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Why Superman is Bad for the Economy

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Man-of-Steel-General-Zod-HelmetIn the new movie Man of Steel, Superman engages in a fight with his fellow aliens from Krypton that causes significant damage to Metropolis. Disaster expert Charles Watson estimates the costs of the physical damage done to the city to be about $2 trillion. To put that in context, 9/11’s physical damage cost $55 billion, with a further economic impact of $123 billion.

What would be the impact of Superman’s fight on the economy? According to some liberal economists, it would lead to a economic boom. In defending President Obama’s stimulus proposal in 2011, Paul Krugman proposed a peculiar solution for economic recovery that mimics the one in Man of Steel: prepare for an alien invasion.

“If we discovered that, you know, space aliens were planning to attack and we needed a massive buildup to counter the space alien threat and really inflation and budget deficits took secondary place to that, this slump would be over in 18 months,” he declared, arguing in favor of the president’s stimulus package. “And then if we discovered, oops, we made a mistake, there aren’t any aliens, we’d be better [off].”

Man of Steel must be Krugman’s favorite movie: you not only get an alien invasion (Kal-El, General Zod and his soldiers) but you get alien destruction on a massive scale. Just think of all the economic benefit Metropolis gained!

Krugman is a prime example that a person can win a Nobel Prize for economics, teach economics at Princeton, and write about economics for the New York Times and still not understand some of the most basic principles in economics. Unfortunately, Krugman is not alone. The idea that natural disasters, man-made disasters, or even alien-made disasters, are “good for the economy” is one of the oldest and most persistent fallacies in economics.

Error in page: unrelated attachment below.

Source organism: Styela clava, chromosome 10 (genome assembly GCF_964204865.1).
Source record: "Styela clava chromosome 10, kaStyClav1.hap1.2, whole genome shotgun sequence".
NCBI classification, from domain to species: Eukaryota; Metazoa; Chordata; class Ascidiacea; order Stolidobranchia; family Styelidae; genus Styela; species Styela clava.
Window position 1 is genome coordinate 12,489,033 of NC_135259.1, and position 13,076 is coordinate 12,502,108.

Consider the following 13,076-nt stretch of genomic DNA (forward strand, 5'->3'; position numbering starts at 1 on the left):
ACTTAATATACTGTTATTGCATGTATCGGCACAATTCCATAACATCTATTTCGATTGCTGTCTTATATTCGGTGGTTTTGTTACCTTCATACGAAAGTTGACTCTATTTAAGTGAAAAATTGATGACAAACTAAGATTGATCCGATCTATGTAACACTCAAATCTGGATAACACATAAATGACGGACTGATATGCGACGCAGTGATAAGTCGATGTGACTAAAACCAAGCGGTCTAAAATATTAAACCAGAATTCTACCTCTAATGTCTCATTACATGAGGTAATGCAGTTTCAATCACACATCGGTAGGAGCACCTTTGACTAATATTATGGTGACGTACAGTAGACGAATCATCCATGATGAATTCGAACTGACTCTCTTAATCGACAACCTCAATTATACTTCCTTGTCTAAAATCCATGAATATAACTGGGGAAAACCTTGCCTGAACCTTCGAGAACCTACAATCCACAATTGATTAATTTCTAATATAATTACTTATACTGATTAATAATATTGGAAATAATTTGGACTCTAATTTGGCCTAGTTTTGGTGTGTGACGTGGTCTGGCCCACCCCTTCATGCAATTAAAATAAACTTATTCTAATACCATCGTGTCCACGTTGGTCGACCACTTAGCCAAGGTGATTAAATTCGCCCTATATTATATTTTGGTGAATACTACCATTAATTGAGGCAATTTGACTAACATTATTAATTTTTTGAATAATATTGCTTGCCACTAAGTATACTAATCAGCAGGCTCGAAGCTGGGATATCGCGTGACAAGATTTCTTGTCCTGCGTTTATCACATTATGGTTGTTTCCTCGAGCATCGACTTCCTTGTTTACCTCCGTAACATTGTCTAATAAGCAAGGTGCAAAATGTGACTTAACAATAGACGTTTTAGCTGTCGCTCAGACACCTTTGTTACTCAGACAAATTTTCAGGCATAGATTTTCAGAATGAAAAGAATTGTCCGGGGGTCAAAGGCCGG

A hundred years before Superman was created, a Frenchman named Frederic Bastiat explained the problem with thinking that destruction is an economic good. Economist Art Carden explains Bastiat’s reasoning:

Robert Murphy, an adjunct scholar of the Mises Institute, also notes there are two important elements in Bastiat’s analysis:

1. an assumption about what we now call “crowding out” or, what is the same thing, denying that there are “idle resources,” and

2. the distinction between wealth and employment.

While Carden and Murphy provide sophisticated economic reasons why we should not believe destruction is good for humanity, there is a simpler explanation that should appeal to Christians: It contradicts God’s creational mandate. As Anne Bradley explains,

God has not just called us to preserve what he has given us, but to increase and grow it. Our job description as given in Genesis 2 is to:

• Be fruitful and multiply.
• Create rather than destroy.
• Use our ingenuity and talent to increase the sum of flourishing, not just preserve existing levels.

The Christian approach to economic growth — which can lead to human flourishing — is to be innovative, productive, creative, and a responsible steward of resources. While it’s commendable to try to find a silver-lining after a disaster, we shouldn’t be deceived. Whether the broken windows are caused by a hurricane, a baseball, or aliens from Krypton, the destruction only makes humanity poorer.

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Joe Carter Joe Carter is a Senior Editor at the Acton Institute. Joe also serves as an editor at the The Gospel Coalition, a communications specialist for the Ethics and Religious Liberty Commission of the Southern Baptist Convention, and as an adjunct professor of journalism at Patrick Henry College. He is the editor of the NIV Lifehacks Bible and co-author of How to Argue like Jesus: Learning Persuasion from History's Greatest Communicator (Crossway).

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